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What is a pen licence?

Child handwriting with a pen
Earning a pen licence is a proud moment for many primary-school children, but what does your child need to do to achieve this milestone?

Handwriting is undergoing something of a revival in primary schools. Whereas the old National Curriculum didn’t make any mention of children’s penmanship, the new curriculum, introduced in 2014, requires them to be able to produce ‘fluent, legible and, eventually, speedy handwriting’. 

Often, teachers acknowledge this milestone by giving children a certificate called a pen licence. But what does that little piece of paper – cause of so much pride among KS2 pupils – actually mean?

Why give out pen licences?

In the early years of primary school, children are usually encouraged to write in pencil. ‘It’s quite a forgiving writing implement, whereas pens can be difficult to hold and control, with the potential of the ink smudging, which makes it more complicated for children to master the basic movements of handwriting,’ explains Dr Angela Webb, psychologist and chairman of the National Handwriting Association.

But at some stage, usually around the beginning of KS2, children graduate to writing in ink. ‘You would expect most children to be using a pen by the age of nine, once they’ve achieved a certain level of competence in writing with a pencil,’ says Angela.

Many schools mark this transition by awarding children a pen licence: a certificate that states that they are now allowed and expected to use ink for both their schoolwork and homework. ‘Pen licences formalise the transition from pencil to ink, and the prospect of earning a pen licence is used by teachers as a motivator to encourage children to develop the required standard of handwriting,’ Angela says.

How your child earns their pen licence

Although handwriting is a statutory requirement of the National Curriculum, pen licences aren’t, so they’re not used in all schools, or earned in a consistent way. The common factor, however, is that children need to show that their handwriting has reached a certain level, as decided by the school or the individual teacher. ‘Generally, teachers will be looking for legibility, accuracy and neatness,’ explains Angela. ‘Speed is sometimes considered, too: some children are able to write very neatly when they can take their time, but struggle when they have to write quickly.’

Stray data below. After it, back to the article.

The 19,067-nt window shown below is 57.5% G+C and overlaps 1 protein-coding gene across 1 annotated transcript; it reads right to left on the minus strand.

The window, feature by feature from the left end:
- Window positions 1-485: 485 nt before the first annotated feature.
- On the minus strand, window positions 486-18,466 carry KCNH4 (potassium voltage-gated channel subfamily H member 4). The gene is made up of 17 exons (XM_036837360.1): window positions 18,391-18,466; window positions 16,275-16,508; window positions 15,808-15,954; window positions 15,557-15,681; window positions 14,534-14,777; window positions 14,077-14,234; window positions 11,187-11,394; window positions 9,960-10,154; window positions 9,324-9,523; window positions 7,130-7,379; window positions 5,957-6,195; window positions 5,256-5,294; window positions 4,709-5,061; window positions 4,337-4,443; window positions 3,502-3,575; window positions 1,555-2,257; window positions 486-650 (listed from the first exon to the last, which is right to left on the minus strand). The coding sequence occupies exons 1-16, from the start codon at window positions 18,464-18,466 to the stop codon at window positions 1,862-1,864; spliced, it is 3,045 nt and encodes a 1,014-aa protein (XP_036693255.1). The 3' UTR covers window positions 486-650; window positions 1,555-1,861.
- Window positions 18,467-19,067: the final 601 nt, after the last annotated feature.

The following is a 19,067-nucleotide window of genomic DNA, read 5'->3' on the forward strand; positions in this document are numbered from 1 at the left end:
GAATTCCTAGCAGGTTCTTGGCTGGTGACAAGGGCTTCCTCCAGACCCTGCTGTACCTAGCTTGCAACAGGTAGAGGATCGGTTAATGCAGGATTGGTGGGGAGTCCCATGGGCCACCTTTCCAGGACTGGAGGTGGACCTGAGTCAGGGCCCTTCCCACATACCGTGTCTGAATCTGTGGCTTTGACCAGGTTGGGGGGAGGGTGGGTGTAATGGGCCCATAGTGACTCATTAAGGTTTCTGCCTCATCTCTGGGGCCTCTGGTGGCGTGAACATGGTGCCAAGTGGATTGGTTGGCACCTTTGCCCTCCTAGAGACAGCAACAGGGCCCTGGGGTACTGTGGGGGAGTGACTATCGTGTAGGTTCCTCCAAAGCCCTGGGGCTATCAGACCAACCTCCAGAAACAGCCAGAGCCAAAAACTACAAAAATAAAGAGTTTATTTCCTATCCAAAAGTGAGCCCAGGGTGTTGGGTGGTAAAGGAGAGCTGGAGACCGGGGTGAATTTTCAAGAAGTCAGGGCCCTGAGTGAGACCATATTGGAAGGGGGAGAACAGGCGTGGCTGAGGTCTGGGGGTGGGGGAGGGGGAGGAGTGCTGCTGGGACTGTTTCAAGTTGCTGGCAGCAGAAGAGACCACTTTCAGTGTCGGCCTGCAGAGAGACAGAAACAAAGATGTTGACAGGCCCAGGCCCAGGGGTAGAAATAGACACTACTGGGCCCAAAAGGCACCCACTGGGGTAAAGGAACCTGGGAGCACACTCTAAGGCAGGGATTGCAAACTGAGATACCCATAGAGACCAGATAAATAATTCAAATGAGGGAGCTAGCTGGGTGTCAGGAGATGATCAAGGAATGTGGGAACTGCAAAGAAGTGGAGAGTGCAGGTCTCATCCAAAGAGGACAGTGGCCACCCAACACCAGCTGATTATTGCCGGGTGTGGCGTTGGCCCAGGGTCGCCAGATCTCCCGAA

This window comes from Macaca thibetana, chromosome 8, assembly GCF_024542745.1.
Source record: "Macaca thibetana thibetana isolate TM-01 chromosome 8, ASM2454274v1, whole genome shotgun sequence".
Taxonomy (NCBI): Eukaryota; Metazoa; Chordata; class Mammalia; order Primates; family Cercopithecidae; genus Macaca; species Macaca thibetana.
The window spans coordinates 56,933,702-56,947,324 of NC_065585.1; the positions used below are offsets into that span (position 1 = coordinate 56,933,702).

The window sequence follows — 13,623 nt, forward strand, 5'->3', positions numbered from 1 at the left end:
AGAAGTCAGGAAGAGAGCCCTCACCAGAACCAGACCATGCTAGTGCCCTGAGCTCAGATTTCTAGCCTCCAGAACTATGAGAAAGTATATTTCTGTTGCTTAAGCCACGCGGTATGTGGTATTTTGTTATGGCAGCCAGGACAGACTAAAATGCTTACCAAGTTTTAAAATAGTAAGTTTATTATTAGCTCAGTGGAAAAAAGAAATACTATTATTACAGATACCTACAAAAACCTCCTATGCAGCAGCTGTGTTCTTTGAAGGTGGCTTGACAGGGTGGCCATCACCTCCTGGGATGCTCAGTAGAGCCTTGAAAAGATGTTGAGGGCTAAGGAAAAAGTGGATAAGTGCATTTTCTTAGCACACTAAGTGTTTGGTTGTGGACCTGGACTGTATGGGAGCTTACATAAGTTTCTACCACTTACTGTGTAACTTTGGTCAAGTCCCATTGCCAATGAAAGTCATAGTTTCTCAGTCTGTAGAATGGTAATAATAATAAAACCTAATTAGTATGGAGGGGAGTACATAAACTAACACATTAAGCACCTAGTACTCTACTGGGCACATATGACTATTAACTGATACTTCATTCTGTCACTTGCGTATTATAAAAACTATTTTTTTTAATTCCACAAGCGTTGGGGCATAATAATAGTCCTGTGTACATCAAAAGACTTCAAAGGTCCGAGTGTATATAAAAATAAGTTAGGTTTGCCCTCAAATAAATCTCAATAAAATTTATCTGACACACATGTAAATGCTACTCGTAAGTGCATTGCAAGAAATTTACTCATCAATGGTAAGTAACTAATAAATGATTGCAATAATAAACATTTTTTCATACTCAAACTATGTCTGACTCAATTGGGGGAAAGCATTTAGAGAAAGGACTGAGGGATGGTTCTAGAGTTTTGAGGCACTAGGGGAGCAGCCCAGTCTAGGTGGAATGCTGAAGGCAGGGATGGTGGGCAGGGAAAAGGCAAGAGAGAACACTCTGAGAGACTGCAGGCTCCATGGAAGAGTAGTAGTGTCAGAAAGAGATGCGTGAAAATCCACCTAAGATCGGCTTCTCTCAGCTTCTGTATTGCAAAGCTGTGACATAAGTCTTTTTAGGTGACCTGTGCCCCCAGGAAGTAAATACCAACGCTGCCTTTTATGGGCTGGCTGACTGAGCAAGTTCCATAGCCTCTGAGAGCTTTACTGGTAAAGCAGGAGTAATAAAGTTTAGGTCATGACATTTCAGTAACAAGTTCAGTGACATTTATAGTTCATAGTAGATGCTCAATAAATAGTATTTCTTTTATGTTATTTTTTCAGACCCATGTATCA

Some of the skills that children may need to demonstrate to earn a pen licence include:

  • Using a correct pencil grip
  • Writing on the line
  • Joining letters correctly
  • Starting each letter in the correct place
  • Keeping letters the same size
  • Forming letters with the correct shape
  • Leaving appropriate gaps between words
  • Ensuring that ascending and descending strokes are the right length
  • Writing clearly enough for other people to read their work

Teachers will usually assess children’s work over a number of weeks to decide whether they’re ready for a pen licence, rather than basing their decision on a one-off handwriting test.

The drawbacks of pen licences

Although pen licences can be a great way to encourage children to work hard on their handwriting, they can be demotivating to those who struggle with their motor skills. ‘It can be a huge stigma for a child to be the only one in the class who hasn’t got a pen licence, or whose work is displayed on the wall in pencil when everyone else has used ink,’ Angela says. ‘It’s more sensitive for teachers to encourage all children to use both mediums for a while, and to give children some element of choice over what they use, depending, for example, on whether they’re doing rough notes in a jotter or producing a piece of work for a display.’

Helping your child gain their pen licence

With time and practice, most children will develop their own handwriting style that works in both pencil and pen. However, some children need a little extra help to neaten their handwriting. ‘One of the best ways to help is to work on patterning at home,’ Angela advises. ‘This is often seen as an activity for younger children, but working on pattern-making using a variety of mediums, such as paint or markers as well as pencil and pen, will help to develop the movements your child needs for fluent, automatic handwriting.’

If your child is struggling, it’s also worth speaking to their teacher about the possibility of them trying a different type of pen – particularly one that is designed for people who have difficulties with handwriting. ‘There are many writing implements on the market that can make writing easier and more pleasurable,’ says Angela. ‘A child who struggles to use the class handwriting pen might do much better with a pen that has a different angle, weight or shape of barrel, and then be ready to make the transition from pencil to ink.’

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